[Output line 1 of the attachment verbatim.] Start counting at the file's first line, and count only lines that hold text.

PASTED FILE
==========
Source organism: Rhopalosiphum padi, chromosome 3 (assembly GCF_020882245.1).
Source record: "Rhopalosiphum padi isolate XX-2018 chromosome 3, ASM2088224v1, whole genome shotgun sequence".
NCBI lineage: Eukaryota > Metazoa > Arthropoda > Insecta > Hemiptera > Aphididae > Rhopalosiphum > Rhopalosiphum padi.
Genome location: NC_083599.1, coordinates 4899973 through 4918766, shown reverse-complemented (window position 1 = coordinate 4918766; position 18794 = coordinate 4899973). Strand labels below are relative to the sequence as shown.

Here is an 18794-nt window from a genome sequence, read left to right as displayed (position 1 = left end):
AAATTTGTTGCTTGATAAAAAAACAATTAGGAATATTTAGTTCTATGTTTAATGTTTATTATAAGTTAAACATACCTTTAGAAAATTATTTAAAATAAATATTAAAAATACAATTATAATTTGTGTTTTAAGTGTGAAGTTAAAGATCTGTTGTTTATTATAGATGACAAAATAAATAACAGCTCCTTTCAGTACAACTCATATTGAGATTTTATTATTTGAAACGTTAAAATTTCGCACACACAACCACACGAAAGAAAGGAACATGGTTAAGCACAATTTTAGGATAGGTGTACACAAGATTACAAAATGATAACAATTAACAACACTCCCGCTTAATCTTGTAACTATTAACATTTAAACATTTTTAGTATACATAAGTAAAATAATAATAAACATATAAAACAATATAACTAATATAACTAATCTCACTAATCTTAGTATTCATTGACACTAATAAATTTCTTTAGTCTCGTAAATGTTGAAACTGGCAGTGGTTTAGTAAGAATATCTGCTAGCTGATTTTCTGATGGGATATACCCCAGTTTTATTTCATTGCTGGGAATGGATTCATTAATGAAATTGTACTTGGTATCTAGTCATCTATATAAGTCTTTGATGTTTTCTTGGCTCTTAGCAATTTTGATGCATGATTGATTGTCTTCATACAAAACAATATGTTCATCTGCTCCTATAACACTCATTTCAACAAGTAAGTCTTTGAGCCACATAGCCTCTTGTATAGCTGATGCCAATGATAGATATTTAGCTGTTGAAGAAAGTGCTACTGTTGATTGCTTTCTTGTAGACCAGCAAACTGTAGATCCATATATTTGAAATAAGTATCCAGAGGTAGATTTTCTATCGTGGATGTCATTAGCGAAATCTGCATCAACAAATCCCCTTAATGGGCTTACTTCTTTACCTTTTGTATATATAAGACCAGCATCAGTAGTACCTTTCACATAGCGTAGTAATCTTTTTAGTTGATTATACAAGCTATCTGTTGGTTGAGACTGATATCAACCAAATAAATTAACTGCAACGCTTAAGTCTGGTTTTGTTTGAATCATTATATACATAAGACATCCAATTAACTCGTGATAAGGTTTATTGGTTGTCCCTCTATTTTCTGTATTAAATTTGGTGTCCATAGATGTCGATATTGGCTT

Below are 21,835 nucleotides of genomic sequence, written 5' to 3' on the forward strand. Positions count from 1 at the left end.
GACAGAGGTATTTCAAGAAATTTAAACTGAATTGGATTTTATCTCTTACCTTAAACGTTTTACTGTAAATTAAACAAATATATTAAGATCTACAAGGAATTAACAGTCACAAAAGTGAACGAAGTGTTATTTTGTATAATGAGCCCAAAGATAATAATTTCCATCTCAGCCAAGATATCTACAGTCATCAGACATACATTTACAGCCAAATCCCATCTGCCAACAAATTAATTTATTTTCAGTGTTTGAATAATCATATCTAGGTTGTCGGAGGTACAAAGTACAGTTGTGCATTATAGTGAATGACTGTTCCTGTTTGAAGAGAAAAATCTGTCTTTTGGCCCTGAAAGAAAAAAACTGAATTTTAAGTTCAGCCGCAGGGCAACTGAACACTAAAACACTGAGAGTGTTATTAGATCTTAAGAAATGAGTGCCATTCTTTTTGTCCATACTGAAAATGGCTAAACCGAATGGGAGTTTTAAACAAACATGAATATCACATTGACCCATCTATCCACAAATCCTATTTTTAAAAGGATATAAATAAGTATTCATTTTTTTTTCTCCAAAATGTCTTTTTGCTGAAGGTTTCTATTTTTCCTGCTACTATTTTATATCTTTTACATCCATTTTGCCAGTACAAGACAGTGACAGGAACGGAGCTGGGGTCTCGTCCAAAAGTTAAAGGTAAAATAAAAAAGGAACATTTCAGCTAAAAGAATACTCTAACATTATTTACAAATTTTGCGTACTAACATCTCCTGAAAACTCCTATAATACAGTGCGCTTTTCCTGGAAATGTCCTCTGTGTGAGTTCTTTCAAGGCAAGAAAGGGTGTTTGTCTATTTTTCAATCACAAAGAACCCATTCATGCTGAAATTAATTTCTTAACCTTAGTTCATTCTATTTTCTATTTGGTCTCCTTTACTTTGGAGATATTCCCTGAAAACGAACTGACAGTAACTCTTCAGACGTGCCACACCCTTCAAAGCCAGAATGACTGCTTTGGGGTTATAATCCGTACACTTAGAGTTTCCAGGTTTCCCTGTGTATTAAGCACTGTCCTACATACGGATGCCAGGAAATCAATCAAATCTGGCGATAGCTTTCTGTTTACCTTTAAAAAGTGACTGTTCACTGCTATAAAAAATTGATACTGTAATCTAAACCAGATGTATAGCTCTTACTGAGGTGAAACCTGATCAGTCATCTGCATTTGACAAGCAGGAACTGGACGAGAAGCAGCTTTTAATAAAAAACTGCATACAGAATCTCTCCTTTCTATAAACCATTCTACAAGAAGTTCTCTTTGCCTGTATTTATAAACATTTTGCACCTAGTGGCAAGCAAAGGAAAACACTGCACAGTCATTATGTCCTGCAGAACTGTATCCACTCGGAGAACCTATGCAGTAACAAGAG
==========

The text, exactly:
Source organism: Rhopalosiphum padi, chromosome 3 (assembly GCF_020882245.1).